About the Authors

 

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(L to R) Steven Carruthers (co-author), Malcolm Turnbull (Member for Wentworth), and Terry Jones (co-author). The authors come from a naval background, and both are divers.

Terry Jones

Terry Jones joined the RAN at the age of 13 and retired 40-years later in 1988 in the rank of Commander, having specialised in Clearance Diving. During the intervening years, he had been Commanding Officer of two ships, Executive Officer of a further five, served in many other ships and Diving Teams, had two postings to the United Kingdom and one to each of Malaysia and Singapore. He spent a year on Active Service during the confrontation, coming under bombardment off both Singapore and Borneo during that conflict.

Clearance Divers within the RAN are, among many things, Explosive Ordnance Disposal (EOD) specialists; Terry has provided EOD technical input for A Parting Shot. His EOD experience included destroying British mines on the Queensland coast in 1961, rendering safe Japanese ordnance in New Guinea and a range of miscellaneous tasks. He was the Officer-in-Charge of the Navy’s Bomb and Mine Disposal (now EOD) School on two occasions as well as spending two-and-a-half years as the officer-in-charge of the RAN Clearance Diving School.

Terry counts among his most interesting times in the Navy the recovery of the ANA Viscount aircraft, which crashed into Botany Bay in 1961 with the loss of 15 lives. He was among the first to arrive in Darwin after Cyclone Tracy, and was involved in the research of the Crown of Thorns on the Great Barrier Reef. He acted as an underwater escort for Canadian Prime Minister Trudeau during his visit to the Great Barrier Reef in the early 1970s.

On leaving the RAN, Terry spent seven years as the General Manager of the Darling Harbour Authority in Sydney, NSW. This massive $1 billion inner city redevelopment project provided a strong tourism influence within Australia, including staging five events during the 2000 Olympics. 

Steven Carruthers

Born in Wallaroo, South Australia, Steven began his work experience as a copy boy for an Adelaide radio station before joining the RAN at 16 years of age, serving aboard the first HMAS Anzac, the frigates Queenborough, Swan and Yarra, and the fleet aircraft carrier HMAS Melbourne. Like Terry, he was among the first to arrive in Darwin after Cyclone Tracy. Specialising as an Anti-Submarine Air Controller (ASAC), he was posted to Point Loma Naval Academy in Southern California and trained on Phantom, Tomcat and Hornet fighter aircraft as an Air Intercept Controller (AIC). During his stint at Pearl Harbor he took part in the mobilisation of the US 7th Fleet across the Pacific during the fall of Cambodia in 1975 and saw service in Asia as part of the ANZUS (Australia, New Zealand, United States) Treaty.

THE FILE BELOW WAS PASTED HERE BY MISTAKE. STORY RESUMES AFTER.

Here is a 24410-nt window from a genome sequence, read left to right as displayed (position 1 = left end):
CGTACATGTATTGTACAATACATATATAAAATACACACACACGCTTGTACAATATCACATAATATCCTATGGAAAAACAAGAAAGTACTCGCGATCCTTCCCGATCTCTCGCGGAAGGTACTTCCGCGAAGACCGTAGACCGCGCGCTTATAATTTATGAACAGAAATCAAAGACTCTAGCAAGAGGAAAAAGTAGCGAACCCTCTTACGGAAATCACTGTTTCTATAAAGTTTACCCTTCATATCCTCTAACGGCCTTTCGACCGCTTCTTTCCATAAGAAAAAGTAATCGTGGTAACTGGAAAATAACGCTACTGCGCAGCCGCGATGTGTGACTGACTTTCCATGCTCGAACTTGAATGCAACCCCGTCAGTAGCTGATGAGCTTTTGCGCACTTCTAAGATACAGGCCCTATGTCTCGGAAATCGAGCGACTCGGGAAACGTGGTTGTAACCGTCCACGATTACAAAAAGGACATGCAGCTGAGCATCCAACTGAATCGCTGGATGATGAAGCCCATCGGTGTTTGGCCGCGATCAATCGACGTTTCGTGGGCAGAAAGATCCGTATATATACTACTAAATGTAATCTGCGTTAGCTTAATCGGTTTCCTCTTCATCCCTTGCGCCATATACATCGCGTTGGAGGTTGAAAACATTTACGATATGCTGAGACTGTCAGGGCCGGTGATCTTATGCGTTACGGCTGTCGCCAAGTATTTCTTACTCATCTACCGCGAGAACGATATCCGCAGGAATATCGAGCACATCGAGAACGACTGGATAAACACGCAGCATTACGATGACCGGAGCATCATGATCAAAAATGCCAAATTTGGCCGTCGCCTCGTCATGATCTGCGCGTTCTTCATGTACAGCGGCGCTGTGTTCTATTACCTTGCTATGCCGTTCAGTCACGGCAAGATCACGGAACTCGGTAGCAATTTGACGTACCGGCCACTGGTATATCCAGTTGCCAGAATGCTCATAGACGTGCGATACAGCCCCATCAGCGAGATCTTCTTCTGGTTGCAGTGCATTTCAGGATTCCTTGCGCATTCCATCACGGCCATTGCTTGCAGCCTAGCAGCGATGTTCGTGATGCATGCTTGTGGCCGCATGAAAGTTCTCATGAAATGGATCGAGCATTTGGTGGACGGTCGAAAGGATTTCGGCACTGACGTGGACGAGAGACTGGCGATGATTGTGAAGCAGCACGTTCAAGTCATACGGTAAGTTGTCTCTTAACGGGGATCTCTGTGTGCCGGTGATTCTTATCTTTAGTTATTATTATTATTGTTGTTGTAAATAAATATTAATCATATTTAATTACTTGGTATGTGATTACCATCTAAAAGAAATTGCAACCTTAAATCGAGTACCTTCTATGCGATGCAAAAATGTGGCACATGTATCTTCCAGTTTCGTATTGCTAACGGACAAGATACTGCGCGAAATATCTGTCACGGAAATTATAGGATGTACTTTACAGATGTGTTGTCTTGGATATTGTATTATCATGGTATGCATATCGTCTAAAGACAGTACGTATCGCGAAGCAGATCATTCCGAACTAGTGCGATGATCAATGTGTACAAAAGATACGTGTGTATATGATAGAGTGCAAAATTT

After serving his time in the RAN, Steven worked for a short time as a NSW Fisheries Officer in Sydney Harbour before going overseas to work as a commercial oilfield diver in the North Sea and West Africa. At the age of 32 years, he retired as a commercial diver to pursue his interest in writing. Steven’s previous books include Australia Under Siege (1982), which was the first to challenge the official version of the attack on Sydney Harbour in 1942. Japanese Submarine Raiders 1942: A Maritime Mystery (2006) was his second book on the topic and presented new information about the surprise raid.

Today, Steven is the co-founder and Managing Editor of Casper Publications, an independent magazine and book publishing company on Sydney’s northernbeaches. In 1998, 2001 and 2002 he was awarded Publishers Australia’s Bell Award for ‘Best Small Publisher’. In 2005, Steven received the International Society for Horticulture Science (ISHS) award for Horticulture Journalism. Despite his success as an independent publisher, Steven maintains his interest in Sydney’s wartime history.

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